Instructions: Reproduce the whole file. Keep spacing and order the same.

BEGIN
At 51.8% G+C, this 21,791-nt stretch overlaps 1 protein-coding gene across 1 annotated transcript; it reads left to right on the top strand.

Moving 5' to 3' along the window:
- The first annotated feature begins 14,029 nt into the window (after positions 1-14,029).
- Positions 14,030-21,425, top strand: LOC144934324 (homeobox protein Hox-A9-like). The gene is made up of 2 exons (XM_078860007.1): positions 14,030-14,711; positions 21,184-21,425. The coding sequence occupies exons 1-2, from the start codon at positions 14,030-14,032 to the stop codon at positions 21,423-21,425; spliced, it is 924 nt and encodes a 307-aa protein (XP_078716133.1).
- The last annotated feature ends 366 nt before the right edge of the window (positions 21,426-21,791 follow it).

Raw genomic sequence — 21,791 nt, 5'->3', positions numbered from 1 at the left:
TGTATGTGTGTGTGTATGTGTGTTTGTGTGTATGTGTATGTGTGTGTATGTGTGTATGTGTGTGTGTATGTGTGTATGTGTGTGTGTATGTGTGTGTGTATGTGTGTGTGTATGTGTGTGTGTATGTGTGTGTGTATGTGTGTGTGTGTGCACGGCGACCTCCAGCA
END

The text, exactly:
At 51.8% G+C, this 21,791-nt stretch overlaps 1 protein-coding gene across 1 annotated transcript; it reads left to right on the top strand.

Moving 5' to 3' along the window:
- The first annotated feature begins 14,029 nt into the window (after positions 1-14,029).
- Positions 14,030-21,425, top strand: LOC144934324 (homeobox protein Hox-A9-like). The gene is made up of 2 exons (XM_078860007.1): positions 14,030-14,711; positions 21,184-21,425. The coding sequence occupies exons 1-2, from the start codon at positions 14,030-14,032 to the stop codon at positions 21,423-21,425; spliced, it is 924 nt and encodes a 307-aa protein (XP_078716133.1).
- The last annotated feature ends 366 nt before the right edge of the window (positions 21,426-21,791 follow it).

Raw genomic sequence — 21,791 nt, 5'->3', positions numbered from 1 at the left:
TGTATGTGTGTGTGTATGTGTGTTTGTGTGTATGTGTATGTGTGTGTATGTGTGTATGTGTGTGTGTATGTGTGTATGTGTGTGTGTATGTGTGTGTGTATGTGTGTGTGTATGTGTGTGTGTATGTGTGTGTGTATGTGTGTGTGTGTGCACGGCGACCTCCAGCA